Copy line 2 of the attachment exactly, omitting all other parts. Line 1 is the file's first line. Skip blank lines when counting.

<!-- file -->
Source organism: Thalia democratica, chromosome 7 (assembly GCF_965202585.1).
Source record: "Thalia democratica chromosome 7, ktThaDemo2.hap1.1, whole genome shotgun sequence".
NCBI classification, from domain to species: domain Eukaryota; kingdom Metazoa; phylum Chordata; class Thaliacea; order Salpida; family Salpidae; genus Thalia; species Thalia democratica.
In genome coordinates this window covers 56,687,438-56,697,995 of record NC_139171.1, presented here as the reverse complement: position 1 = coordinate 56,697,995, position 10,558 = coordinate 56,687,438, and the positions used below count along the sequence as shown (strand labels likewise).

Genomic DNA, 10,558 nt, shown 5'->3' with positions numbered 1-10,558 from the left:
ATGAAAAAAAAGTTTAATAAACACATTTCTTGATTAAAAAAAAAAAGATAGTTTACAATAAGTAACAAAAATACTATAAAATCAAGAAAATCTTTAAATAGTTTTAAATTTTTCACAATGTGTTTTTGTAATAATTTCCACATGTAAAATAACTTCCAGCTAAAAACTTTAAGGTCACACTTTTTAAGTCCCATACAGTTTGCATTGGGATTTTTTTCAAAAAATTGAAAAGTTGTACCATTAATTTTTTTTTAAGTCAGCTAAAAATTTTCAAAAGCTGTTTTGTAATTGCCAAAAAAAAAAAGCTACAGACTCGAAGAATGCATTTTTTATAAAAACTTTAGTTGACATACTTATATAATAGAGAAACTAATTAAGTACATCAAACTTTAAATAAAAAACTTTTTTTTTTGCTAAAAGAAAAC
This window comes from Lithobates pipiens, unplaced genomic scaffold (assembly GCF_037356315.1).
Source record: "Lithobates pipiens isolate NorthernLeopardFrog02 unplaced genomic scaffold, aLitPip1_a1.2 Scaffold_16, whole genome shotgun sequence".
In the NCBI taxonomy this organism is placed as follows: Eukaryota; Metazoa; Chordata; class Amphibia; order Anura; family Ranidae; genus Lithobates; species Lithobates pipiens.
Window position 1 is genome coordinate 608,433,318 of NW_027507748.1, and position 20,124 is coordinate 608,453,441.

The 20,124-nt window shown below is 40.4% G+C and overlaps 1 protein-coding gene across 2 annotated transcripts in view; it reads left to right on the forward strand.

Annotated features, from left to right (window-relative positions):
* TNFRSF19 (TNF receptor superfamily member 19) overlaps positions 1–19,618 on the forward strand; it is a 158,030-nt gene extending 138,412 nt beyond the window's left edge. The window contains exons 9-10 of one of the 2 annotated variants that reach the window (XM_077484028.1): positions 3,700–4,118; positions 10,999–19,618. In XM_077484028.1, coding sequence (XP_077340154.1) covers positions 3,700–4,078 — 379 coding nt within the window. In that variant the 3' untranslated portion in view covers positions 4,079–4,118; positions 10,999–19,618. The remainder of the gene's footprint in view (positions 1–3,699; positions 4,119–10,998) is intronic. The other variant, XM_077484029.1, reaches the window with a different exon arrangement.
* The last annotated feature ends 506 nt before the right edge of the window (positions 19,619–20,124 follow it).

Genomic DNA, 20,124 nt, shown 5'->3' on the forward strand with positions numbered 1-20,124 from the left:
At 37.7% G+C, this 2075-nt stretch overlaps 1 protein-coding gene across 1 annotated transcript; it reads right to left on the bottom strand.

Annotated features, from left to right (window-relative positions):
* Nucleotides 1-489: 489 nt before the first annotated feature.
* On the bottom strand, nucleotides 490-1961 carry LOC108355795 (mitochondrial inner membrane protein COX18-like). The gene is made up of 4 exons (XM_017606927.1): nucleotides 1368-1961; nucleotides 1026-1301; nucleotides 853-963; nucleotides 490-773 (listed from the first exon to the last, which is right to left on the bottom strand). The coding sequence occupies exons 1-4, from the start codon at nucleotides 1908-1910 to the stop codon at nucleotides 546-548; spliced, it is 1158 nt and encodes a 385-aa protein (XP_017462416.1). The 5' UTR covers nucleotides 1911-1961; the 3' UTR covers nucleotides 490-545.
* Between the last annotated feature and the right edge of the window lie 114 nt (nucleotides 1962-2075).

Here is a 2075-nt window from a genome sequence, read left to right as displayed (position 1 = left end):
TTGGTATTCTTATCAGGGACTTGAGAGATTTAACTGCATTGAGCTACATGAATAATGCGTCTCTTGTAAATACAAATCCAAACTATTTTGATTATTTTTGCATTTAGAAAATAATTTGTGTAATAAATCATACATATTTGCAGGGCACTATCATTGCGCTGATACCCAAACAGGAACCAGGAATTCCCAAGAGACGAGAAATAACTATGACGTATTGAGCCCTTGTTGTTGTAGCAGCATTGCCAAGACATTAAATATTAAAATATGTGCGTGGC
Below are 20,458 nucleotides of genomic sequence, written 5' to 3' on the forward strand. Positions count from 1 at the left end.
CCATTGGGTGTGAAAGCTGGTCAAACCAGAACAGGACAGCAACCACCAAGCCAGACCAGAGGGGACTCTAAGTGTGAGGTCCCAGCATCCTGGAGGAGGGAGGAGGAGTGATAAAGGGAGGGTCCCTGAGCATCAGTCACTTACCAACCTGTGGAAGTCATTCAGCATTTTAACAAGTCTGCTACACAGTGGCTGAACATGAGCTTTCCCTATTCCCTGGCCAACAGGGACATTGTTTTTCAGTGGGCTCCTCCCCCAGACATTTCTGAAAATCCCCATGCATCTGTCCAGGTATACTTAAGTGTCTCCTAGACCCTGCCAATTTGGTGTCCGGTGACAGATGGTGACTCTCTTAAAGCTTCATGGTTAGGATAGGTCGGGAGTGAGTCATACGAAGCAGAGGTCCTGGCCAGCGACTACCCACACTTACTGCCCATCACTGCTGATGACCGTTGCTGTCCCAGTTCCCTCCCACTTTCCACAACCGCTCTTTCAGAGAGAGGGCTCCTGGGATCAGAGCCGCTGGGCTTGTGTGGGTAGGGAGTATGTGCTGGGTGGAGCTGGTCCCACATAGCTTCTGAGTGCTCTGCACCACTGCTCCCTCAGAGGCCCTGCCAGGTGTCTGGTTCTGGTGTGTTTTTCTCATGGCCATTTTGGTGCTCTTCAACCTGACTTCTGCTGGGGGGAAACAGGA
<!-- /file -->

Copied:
Source record: "Thalia democratica chromosome 7, ktThaDemo2.hap1.1, whole genome shotgun sequence".